"We are taking a vibrant neighborhood and making it more so. We're going to create live/work spaces for creative people and subsidize where young people need help,'' Craig Robins, head of Dacra Properties, told the Herald. Robins' plans include not only new "live/work" buidlings, but a new building to house his own art collection that will be open to the public.
The city will be planting trees along a main street, as well as improving sidewalks and lighting. Some lengthy blocks - too long to be pedestrian-friendly - will be carved into more manageable chunks.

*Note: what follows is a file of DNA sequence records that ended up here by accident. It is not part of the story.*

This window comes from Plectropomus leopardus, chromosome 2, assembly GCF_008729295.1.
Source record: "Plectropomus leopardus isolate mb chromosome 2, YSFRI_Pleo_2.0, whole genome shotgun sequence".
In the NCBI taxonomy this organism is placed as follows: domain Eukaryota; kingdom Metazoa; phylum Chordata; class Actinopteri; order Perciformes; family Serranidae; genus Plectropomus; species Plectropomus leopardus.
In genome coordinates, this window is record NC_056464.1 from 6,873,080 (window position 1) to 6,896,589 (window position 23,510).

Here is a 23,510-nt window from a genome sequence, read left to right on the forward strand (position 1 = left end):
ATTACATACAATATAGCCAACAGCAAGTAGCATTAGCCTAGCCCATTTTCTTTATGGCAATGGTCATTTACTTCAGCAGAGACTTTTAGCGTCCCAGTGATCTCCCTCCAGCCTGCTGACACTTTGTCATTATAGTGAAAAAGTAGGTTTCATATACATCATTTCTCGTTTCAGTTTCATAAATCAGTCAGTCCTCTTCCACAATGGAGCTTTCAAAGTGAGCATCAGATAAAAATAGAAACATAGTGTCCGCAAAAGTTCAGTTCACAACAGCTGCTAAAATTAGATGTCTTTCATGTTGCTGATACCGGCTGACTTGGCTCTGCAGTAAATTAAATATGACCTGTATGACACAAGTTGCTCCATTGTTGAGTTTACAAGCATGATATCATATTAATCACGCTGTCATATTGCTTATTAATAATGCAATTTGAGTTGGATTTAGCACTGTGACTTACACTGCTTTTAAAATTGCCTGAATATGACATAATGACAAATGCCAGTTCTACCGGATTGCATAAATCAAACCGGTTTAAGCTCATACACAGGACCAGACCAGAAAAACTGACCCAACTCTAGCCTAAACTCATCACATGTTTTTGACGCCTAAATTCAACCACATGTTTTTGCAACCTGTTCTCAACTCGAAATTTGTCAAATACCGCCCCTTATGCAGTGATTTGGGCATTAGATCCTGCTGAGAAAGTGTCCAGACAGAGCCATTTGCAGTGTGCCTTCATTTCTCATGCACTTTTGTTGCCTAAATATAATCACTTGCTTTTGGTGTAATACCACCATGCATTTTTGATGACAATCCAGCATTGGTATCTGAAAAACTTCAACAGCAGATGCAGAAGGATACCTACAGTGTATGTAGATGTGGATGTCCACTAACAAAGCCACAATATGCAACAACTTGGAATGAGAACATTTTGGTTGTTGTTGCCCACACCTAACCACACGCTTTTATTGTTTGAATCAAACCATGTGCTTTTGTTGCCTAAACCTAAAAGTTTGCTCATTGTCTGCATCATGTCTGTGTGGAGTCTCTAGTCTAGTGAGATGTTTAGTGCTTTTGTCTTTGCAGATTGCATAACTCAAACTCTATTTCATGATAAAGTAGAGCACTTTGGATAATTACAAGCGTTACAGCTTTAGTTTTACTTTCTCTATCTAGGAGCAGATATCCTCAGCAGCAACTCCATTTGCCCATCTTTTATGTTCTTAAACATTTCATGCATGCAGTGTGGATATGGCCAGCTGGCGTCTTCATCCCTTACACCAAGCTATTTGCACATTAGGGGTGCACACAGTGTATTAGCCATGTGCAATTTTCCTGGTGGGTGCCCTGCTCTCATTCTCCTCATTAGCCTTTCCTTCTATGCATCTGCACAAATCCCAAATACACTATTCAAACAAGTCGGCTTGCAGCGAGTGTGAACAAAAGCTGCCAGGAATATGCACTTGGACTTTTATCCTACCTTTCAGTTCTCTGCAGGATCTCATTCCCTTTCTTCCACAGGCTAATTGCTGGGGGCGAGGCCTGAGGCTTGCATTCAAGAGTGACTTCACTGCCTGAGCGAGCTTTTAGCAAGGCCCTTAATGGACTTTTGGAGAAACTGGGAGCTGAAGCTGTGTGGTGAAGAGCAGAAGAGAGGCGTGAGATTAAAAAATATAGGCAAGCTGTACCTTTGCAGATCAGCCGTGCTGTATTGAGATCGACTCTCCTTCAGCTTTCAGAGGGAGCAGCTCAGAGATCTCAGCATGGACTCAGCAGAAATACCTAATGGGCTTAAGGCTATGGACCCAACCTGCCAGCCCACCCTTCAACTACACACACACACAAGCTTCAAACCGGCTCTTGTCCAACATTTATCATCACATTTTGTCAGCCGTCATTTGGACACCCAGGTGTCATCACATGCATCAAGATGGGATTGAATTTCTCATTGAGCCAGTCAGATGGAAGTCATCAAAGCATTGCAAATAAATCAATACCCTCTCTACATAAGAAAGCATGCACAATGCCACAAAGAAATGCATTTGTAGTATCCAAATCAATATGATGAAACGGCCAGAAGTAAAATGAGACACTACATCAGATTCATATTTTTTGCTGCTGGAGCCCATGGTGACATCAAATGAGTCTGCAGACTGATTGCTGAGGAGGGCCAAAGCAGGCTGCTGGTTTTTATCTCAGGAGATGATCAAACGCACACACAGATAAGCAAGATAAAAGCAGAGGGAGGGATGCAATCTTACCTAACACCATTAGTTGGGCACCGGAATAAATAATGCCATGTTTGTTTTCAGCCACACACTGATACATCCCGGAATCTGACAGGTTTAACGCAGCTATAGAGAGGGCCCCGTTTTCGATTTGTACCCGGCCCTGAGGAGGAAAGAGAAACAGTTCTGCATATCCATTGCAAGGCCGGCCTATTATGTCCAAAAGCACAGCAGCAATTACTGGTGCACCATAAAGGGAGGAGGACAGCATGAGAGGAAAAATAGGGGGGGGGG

Planners envision a walkable neighborhood that can meet people's basic shopping needs as well as entertainment. Said local boutique owner Susane Ronai:
I had to send a client needing batteries for her camera over to [Biscayne] Boulevard and several blocks down to find batteries. Two years from now, no one will have to go outside the district for a battery. We need more boutiques, cafés, restaurants, a newsstand. We need a little movie house, and I would love to see a bookstore here.